- ORDER: Caprimulgiformes
- FAMILY: Caprimulgidae
On warm summer evenings, Common Nighthawks roam the skies over treetops, grasslands, and cities. Their sharp, electric peent call is often the first clue they’re overhead. In the dim half-light, these long-winged birds fly in graceful loops, flashing white patches out past the bend of each wing as they chase insects. These fairly common but declining birds make no nest. Their young are so well camouflaged that they’re hard to find, and even the adults seem to vanish as soon as they land.More ID Info
Find This Bird
Common Nighthawks are easiest to see in flight at dawn and dusk as they forage for aerial insects. Pick a high overlook with a good view of a river, if possible. In towns, look for nighthawks over brightly lit areas such as billboards, stadium lights, and streetlights. Scan the darkening sky and you’ll likely find some bats zipping around with their frenzied flapping—but look for a larger, bounding, long-winged shape. If you don’t see one, listen for low, buzzy peent calls. If you are in an area with breeding nighthawks, pay attention for the bizarre booming noise of a territorial or courtship flight.
- Añapero yanqui (Spanish)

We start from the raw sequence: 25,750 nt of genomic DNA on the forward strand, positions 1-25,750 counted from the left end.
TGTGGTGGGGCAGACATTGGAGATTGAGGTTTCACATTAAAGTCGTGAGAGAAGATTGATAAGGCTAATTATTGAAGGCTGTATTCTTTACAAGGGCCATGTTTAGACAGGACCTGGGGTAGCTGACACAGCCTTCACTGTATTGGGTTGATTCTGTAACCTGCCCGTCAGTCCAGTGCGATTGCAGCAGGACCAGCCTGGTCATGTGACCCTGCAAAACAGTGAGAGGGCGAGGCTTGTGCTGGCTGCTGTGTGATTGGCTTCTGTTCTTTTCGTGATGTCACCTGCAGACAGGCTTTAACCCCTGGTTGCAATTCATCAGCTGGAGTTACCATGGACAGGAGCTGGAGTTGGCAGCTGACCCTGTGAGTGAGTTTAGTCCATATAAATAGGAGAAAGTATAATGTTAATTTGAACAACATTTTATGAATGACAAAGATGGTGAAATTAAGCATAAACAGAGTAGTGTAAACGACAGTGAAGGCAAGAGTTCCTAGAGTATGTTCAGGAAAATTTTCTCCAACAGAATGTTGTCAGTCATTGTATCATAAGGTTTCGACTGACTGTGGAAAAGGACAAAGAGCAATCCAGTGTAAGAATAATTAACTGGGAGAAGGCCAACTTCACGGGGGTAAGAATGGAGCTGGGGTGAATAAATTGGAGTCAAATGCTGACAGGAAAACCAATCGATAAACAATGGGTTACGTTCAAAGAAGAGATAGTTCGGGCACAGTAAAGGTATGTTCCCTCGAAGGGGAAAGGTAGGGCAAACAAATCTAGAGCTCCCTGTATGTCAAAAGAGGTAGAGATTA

- Engoulevent d'Amérique (French)
- Cool Facts
- On summer evenings, keep an eye and an ear out for the male Common Nighthawk’s dramatic “booming” display flight. Flying at a height slightly above the treetops, he abruptly dives for the ground. As he peels out of his dive (sometimes just a few meters from the ground) he flexes his wings downward, and the air rushing across his wingtips makes a deep booming or whooshing sound, as if a racecar has just passed by. The dives may be directed at females, territorial intruders, and even people.
- The Common Nighthawk’s impressive booming sounds during courtship dives, in combination with its erratic, bat-like flight, have earned it the colloquial name of “bullbat.” The name “nighthawk” itself is a bit of a misnomer, since the bird is neither strictly nocturnal—it’s active at dawn and dusk—nor closely related to hawks.
- Many Late Pleistocene fossils of Common Nighthawks, up to about 400,000 years old, have been unearthed between Virginia and California and from Wyoming to Texas.
- Common Nighthawks, which have one of the longest migration routes of all North American birds, sometimes show up far out of range. They have been recorded in Iceland, Greenland, the Azores, the Faroe Islands, and multiple times on the British Isles.
- The oldest Common Nighthawk on record was a female, and at least 9 years old. She was recaptured during banding operations in Ohio.